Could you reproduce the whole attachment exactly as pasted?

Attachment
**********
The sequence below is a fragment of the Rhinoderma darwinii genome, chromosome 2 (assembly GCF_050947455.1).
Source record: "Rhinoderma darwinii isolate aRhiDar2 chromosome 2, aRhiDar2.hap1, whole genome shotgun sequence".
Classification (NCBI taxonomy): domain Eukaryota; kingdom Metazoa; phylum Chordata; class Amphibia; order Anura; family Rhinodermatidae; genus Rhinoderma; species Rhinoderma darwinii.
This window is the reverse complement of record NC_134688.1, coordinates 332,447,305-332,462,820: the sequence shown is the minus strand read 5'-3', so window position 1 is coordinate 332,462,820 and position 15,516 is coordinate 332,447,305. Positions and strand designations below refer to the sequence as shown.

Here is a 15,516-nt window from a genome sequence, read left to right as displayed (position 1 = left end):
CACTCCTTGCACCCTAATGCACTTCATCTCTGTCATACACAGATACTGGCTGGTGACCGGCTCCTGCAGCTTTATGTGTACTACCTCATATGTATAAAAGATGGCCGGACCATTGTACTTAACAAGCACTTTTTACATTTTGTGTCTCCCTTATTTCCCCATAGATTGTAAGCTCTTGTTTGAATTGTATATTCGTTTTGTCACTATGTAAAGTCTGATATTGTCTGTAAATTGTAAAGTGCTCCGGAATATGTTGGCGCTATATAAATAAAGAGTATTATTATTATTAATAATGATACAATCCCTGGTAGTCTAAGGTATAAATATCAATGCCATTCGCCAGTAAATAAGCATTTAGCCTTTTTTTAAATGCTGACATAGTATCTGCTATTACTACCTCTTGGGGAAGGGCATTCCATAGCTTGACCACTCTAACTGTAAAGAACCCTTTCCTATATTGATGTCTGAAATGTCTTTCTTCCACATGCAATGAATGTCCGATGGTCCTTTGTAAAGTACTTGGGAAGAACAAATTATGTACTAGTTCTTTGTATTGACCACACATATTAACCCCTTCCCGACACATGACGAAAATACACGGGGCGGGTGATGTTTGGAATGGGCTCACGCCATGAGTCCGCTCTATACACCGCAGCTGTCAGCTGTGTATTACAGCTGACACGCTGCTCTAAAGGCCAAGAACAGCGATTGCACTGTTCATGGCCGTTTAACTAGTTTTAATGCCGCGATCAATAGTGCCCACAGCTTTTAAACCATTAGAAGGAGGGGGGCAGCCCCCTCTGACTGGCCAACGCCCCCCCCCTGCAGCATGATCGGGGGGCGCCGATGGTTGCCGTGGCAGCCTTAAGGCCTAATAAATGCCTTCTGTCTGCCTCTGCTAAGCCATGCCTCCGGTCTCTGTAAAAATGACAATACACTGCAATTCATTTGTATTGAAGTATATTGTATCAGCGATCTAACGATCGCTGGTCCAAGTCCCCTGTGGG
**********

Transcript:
The sequence below is a fragment of the Rhinoderma darwinii genome, chromosome 2 (assembly GCF_050947455.1).
Source record: "Rhinoderma darwinii isolate aRhiDar2 chromosome 2, aRhiDar2.hap1, whole genome shotgun sequence".
Classification (NCBI taxonomy): domain Eukaryota; kingdom Metazoa; phylum Chordata; class Amphibia; order Anura; family Rhinodermatidae; genus Rhinoderma; species Rhinoderma darwinii.
This window is the reverse complement of record NC_134688.1, coordinates 332,447,305-332,462,820: the sequence shown is the minus strand read 5'-3', so window position 1 is coordinate 332,462,820 and position 15,516 is coordinate 332,447,305. Positions and strand designations below refer to the sequence as shown.

Here is a 15,516-nt window from a genome sequence, read left to right as displayed (position 1 = left end):
CACTCCTTGCACCCTAATGCACTTCATCTCTGTCATACACAGATACTGGCTGGTGACCGGCTCCTGCAGCTTTATGTGTACTACCTCATATGTATAAAAGATGGCCGGACCATTGTACTTAACAAGCACTTTTTACATTTTGTGTCTCCCTTATTTCCCCATAGATTGTAAGCTCTTGTTTGAATTGTATATTCGTTTTGTCACTATGTAAAGTCTGATATTGTCTGTAAATTGTAAAGTGCTCCGGAATATGTTGGCGCTATATAAATAAAGAGTATTATTATTATTAATAATGATACAATCCCTGGTAGTCTAAGGTATAAATATCAATGCCATTCGCCAGTAAATAAGCATTTAGCCTTTTTTTAAATGCTGACATAGTATCTGCTATTACTACCTCTTGGGGAAGGGCATTCCATAGCTTGACCACTCTAACTGTAAAGAACCCTTTCCTATATTGATGTCTGAAATGTCTTTCTTCCACATGCAATGAATGTCCGATGGTCCTTTGTAAAGTACTTGGGAAGAACAAATTATGTACTAGTTCTTTGTATTGACCACACATATTAACCCCTTCCCGACACATGACGAAAATACACGGGGCGGGTGATGTTTGGAATGGGCTCACGCCATGAGTCCGCTCTATACACCGCAGCTGTCAGCTGTGTATTACAGCTGACACGCTGCTCTAAAGGCCAAGAACAGCGATTGCACTGTTCATGGCCGTTTAACTAGTTTTAATGCCGCGATCAATAGTGCCCACAGCTTTTAAACCATTAGAAGGAGGGGGGCAGCCCCCTCTGACTGGCCAACGCCCCCCCCCTGCAGCATGATCGGGGGGCGCCGATGGTTGCCGTGGCAGCCTTAAGGCCTAATAAATGCCTTCTGTCTGCCTCTGCTAAGCCATGCCTCCGGTCTCTGTAAAAATGACAATACACTGCAATTCATTTGTATTGAAGTATATTGTATCAGCGATCTAACGATCGCTGGTCCAAGTCCCCTGTGGG